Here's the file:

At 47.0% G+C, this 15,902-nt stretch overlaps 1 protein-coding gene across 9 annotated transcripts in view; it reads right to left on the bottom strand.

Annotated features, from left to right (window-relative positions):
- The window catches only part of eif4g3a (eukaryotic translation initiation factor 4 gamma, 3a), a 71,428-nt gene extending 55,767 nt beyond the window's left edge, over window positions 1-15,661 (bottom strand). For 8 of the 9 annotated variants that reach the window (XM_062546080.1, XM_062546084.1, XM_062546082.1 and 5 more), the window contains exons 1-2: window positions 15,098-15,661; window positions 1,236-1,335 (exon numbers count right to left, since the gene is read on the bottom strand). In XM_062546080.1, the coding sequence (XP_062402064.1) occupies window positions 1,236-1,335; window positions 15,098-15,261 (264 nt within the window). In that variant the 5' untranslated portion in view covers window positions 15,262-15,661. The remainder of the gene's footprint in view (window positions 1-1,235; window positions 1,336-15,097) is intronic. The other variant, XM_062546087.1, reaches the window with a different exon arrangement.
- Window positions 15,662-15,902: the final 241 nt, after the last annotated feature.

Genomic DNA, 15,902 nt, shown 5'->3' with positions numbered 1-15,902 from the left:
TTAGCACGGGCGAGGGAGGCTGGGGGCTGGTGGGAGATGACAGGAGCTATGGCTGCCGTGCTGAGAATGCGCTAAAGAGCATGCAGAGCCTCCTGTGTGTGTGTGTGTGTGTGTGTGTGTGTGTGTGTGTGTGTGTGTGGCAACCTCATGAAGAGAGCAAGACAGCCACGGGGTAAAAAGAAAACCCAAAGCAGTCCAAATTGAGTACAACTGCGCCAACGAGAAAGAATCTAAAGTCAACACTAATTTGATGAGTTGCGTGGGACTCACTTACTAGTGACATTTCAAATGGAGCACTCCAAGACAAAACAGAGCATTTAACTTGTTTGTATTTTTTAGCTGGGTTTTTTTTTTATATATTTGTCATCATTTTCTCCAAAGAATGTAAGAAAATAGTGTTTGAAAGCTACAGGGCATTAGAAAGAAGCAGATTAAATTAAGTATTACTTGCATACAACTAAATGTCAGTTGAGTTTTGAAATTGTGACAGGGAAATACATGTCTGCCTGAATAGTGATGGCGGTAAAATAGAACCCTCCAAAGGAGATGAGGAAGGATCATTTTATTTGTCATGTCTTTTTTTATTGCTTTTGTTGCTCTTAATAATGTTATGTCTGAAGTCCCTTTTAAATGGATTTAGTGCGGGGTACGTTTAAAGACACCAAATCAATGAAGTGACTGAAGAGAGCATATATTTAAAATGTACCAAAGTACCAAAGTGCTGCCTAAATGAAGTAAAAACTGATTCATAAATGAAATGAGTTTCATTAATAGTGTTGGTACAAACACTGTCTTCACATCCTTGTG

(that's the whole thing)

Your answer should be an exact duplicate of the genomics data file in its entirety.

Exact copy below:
At 47.0% G+C, this 15,902-nt stretch overlaps 1 protein-coding gene across 9 annotated transcripts in view; it reads right to left on the bottom strand.

Annotated features, from left to right (window-relative positions):
- The window catches only part of eif4g3a (eukaryotic translation initiation factor 4 gamma, 3a), a 71,428-nt gene extending 55,767 nt beyond the window's left edge, over window positions 1-15,661 (bottom strand). For 8 of the 9 annotated variants that reach the window (XM_062546080.1, XM_062546084.1, XM_062546082.1 and 5 more), the window contains exons 1-2: window positions 15,098-15,661; window positions 1,236-1,335 (exon numbers count right to left, since the gene is read on the bottom strand). In XM_062546080.1, the coding sequence (XP_062402064.1) occupies window positions 1,236-1,335; window positions 15,098-15,261 (264 nt within the window). In that variant the 5' untranslated portion in view covers window positions 15,262-15,661. The remainder of the gene's footprint in view (window positions 1-1,235; window positions 1,336-15,097) is intronic. The other variant, XM_062546087.1, reaches the window with a different exon arrangement.
- Window positions 15,662-15,902: the final 241 nt, after the last annotated feature.

Genomic DNA, 15,902 nt, shown 5'->3' with positions numbered 1-15,902 from the left:
TTAGCACGGGCGAGGGAGGCTGGGGGCTGGTGGGAGATGACAGGAGCTATGGCTGCCGTGCTGAGAATGCGCTAAAGAGCATGCAGAGCCTCCTGTGTGTGTGTGTGTGTGTGTGTGTGTGTGTGTGTGTGTGTGTGTGGCAACCTCATGAAGAGAGCAAGACAGCCACGGGGTAAAAAGAAAACCCAAAGCAGTCCAAATTGAGTACAACTGCGCCAACGAGAAAGAATCTAAAGTCAACACTAATTTGATGAGTTGCGTGGGACTCACTTACTAGTGACATTTCAAATGGAGCACTCCAAGACAAAACAGAGCATTTAACTTGTTTGTATTTTTTAGCTGGGTTTTTTTTTTATATATTTGTCATCATTTTCTCCAAAGAATGTAAGAAAATAGTGTTTGAAAGCTACAGGGCATTAGAAAGAAGCAGATTAAATTAAGTATTACTTGCATACAACTAAATGTCAGTTGAGTTTTGAAATTGTGACAGGGAAATACATGTCTGCCTGAATAGTGATGGCGGTAAAATAGAACCCTCCAAAGGAGATGAGGAAGGATCATTTTATTTGTCATGTCTTTTTTTATTGCTTTTGTTGCTCTTAATAATGTTATGTCTGAAGTCCCTTTTAAATGGATTTAGTGCGGGGTACGTTTAAAGACACCAAATCAATGAAGTGACTGAAGAGAGCATATATTTAAAATGTACCAAAGTACCAAAGTGCTGCCTAAATGAAGTAAAAACTGATTCATAAATGAAATGAGTTTCATTAATAGTGTTGGTACAAACACTGTCTTCACATCCTTGTG